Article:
With CEOs increasingly concerned about operational excellence, the chief supply chain officer's (CSCO's) primary role continues to be bimodal in nature, encompassing the roles of growth partner and operational caretaker.
Gartner's 2015 CEO and Senior Executive Survey explored the top initiatives and challenges of leaders across six global regions and a range of industries, including the supply-chain-intensive industries - manufacturing, retail, healthcare and natural resources.
“While growth still tops the list of top CEO strategic business priorities, our 2015 survey found that this has been tempered by a new focus on areas that have direct implications for a company's ability to grow profitably, namely operations improvements and workforce," says Dana Stiffler, research vice president at Gartner.
“These areas have made huge jumps on 2015 priority lists, tripling and doubling, respectively, their presence on CEOs' primary agendas.
“Sometimes, surviving a period of intense growth, or a period where growth is stymied by operational obstacles, can become the catalyst for the CEO to sit down with supply chain and operations leadership and make some changes, and this would appear to be the case for many CEOs today.”
As the CEOs' No. 1 focus continues to be growth, CSCOs' continued vigilance on operational risk and cost profiles is also a necessity.
“We continue to take the position that 'bimodal' - the ability to balance efficiency and cost takeout with growth-supporting capabilities - is the default orientation for successful CSCOs," adds Michael Dominy, research vice president at Gartner.
“Now that the CEO has returned to a more balanced orientation, the need is greater than ever for the CSCO to be an active player in the profitable growth discussion.”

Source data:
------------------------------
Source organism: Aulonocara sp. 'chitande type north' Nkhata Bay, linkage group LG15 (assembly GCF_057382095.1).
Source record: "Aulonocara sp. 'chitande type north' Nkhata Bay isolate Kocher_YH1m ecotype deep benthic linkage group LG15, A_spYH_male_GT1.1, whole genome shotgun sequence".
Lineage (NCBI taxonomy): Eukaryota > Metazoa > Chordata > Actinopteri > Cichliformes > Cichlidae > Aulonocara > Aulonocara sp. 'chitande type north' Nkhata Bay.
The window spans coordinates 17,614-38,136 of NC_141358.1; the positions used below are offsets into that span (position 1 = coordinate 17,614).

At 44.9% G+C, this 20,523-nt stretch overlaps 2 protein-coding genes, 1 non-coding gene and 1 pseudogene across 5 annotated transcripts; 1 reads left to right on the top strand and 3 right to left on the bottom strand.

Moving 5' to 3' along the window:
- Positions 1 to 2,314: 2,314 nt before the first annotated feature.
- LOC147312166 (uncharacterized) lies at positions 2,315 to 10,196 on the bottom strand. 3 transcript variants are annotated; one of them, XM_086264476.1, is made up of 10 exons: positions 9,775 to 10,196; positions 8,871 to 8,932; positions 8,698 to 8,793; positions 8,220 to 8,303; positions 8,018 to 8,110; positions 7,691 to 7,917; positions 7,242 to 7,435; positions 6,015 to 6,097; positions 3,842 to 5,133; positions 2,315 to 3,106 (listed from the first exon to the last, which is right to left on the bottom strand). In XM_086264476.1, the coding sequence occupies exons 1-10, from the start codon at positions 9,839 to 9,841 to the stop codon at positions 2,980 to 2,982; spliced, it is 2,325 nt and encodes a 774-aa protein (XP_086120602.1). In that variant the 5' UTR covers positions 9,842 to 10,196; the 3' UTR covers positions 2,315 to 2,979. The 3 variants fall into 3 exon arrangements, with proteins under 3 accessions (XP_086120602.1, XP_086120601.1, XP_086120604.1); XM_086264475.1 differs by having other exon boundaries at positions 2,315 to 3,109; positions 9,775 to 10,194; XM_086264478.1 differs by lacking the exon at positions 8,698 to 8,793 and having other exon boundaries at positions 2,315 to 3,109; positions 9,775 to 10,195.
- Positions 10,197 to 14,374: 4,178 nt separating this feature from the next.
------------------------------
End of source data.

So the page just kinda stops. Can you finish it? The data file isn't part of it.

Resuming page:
For supply chain leaders to be successful, they must understand CEO priorities and motivations, and translate these into implications for the broader supply chain organisation.
Leading supply chain organisations - for example, The Gartner Supply Chain Top 25 and Gartner Supply Chainnovators — are identifying and eliminating gaps between the CEO's and CSCO's perceptions of priorities and opportunities, and using the dual focus on growth and operational improvements to invest further in trade-off-making capabilities, such as sales and operations planning (S&OP), cost to serve and segmentation.
Rapidly shifting digital business models mean that CSCOs must also keep a hand in the technology game to remain relevant.
CEOs' plans for technology investment continue to focus heavily on the front office, but also target operations areas such as supply chain optimisation and product cost; they are taking a more balanced view between growth and cost.
Leadership of the highest-performing supply chains also takes a balanced view - with a focus on margin, not cost savings, when making decisions. This view is reflected in technology investment priorities.
“CSCOs and other executives in industries that are highly dependent on effective supply chain management (SCM) should recognise and highlight the dependencies and impacts between various enabling technology initiatives.” Stiffler adds.
“For example, changes to customer experience management, the No. 1 priority investment, must be translated into action by supply chain and operations to deliver benefit.
“Likewise, digital marketing initiatives in supply-chain-dependent industries will underperform if they are not coordinated with supply chain.”
Finally, Gartner believes that CEO concerns about workforce and cultural inertia should fuel CSCOs' business case for talent and supply chain investment going forward.
Talent and skills again rose to the top of the constraints list for CEOs and workforce was twice as important to respondents this year.
Supply chain and IT are the crucial, adjacent glue and enablers for everything that surrounds them, and, as investments are made into digital business and customer experience, it is hoped that supply chain adjacencies will be considered and developed as well.
In advanced customer-facing strategies, this is already happening, but is not yet mainstream. CSCOs and senior supply chain leaders need to do a better job of illustrating how the supply chain organisation enables the CEO's top priorities.
Specifically, CSCOs need to show the talent contingencies between improved capabilities and growth and allocate resources to improve and retain these professionals, as well as recruit new staff.